On 26 Mar 2015 we featured something truly special: three of our number recounting their time at Ealing Studios during the stewardship of the BBC. This video is a recording of that night, put together by Ray Henman.
Ealing Studios is the longest continuous running studio in the world, from its founding in 1902 to present day. The BBC took over from the Michael Balcon era in 1955 and operated Ealing through to the mid 90’s. By 1960 they had 25 crews which expanded to about 50 crews-plus in the mid 70’s. And this number did not include the News and Current Affairs crews that came from a different source. In the UK summer, holiday relief freelance crews were brought in, up to 20 crews.
There were complete programmes made on 16mm & 35mm or inserts for studio camera programmes made at Television Centre and elsewhere.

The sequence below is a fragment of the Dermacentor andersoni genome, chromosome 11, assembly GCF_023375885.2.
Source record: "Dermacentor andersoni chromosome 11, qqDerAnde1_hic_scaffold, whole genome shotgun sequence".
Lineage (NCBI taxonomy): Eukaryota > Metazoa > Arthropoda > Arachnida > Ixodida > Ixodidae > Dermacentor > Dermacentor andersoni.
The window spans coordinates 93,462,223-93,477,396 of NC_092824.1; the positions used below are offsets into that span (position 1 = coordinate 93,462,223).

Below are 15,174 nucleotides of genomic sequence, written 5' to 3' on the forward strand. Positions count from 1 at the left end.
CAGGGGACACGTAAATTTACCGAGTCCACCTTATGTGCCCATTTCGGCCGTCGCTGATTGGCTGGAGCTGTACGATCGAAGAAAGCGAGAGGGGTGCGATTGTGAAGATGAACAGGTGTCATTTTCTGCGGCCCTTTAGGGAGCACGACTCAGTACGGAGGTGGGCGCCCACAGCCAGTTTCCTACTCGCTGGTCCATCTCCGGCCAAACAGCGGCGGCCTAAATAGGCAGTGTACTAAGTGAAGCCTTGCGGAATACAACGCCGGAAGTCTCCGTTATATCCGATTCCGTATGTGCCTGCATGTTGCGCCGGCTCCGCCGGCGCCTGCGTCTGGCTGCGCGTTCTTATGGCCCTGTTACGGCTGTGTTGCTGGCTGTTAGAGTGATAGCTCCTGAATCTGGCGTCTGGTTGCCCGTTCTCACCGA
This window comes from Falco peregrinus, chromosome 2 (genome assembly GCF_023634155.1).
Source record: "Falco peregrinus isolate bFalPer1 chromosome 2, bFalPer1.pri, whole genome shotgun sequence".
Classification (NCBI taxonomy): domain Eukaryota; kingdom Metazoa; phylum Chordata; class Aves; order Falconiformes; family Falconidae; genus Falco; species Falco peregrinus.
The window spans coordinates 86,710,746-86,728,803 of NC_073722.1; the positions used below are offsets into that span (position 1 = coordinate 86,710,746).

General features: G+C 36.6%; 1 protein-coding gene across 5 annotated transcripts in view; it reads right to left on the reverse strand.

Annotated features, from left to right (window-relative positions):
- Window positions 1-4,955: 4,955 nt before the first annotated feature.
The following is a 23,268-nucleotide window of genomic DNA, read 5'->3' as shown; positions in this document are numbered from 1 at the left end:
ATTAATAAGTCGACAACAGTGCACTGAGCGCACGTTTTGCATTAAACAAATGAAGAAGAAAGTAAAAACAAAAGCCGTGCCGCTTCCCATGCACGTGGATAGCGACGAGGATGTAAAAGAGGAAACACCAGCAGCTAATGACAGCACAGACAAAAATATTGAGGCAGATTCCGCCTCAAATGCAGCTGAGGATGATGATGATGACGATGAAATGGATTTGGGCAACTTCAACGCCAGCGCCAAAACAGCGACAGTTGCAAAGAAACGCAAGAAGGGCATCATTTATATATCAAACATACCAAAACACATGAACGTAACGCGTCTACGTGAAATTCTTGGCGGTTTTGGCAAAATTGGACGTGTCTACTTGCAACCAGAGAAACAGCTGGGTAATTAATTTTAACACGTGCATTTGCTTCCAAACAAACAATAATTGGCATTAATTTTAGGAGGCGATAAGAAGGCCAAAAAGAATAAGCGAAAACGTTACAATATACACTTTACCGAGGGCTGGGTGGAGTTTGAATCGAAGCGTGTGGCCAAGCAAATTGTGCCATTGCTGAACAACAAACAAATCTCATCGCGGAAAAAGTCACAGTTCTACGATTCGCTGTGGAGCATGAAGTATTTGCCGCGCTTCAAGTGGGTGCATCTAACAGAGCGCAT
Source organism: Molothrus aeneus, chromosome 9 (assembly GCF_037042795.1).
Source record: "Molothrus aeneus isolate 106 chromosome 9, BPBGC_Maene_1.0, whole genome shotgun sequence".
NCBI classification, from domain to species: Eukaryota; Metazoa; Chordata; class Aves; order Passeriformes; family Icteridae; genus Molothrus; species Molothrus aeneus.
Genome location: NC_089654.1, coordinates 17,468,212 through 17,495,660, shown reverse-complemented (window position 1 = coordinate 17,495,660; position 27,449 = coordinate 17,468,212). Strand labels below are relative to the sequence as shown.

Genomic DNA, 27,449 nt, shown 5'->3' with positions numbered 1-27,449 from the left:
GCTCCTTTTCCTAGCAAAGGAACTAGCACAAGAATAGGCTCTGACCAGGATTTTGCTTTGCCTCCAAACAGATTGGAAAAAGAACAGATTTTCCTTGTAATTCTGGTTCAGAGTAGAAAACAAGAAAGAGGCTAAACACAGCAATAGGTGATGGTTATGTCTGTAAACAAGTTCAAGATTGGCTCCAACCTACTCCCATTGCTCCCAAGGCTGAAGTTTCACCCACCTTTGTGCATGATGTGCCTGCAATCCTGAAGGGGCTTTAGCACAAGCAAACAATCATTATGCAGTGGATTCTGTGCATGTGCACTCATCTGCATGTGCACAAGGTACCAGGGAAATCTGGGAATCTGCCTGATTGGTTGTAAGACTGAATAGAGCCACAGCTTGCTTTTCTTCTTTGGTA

These days the studios are booked up about two years in advance.
Grab a coffee and watch!
Butch Calderwood OAM ACS (cameraman) joined the BBC World Service in 1953 at Alexandra Palace and moved to Lime Grove Studios (current affairs Panorama etc) in 1955 he was the first film trainee; and stayed with PANORAMA for many years but also shot drama at Ealing.
Bernard Ashby (editor) joined TFS in the early 60’s and was there for 30 years, he moved to Australia in the 90’s editing ABC and BBC co productions etc. BERGERAC and WARSHIP were some of his achievments.
Ray Henman ACS (cameraman) joined BBC TFS in 1965 and was there till 1975 working on documentaries and drama including THE SNOWGOOSE in 1971 for which he received an Emmy nomination. Other programmes included David Attenborogh’s series LIFE on EARTH & TRIBAL EYE in Australia, Nigeria, Canada and the US, I also spent six years shooting the Queen’s Xmas speech in the Palace and Prime Minister conferences around the world etc. I then continued working for the BBC in a freelance mode for 30 years in Australia and abroad from 1975.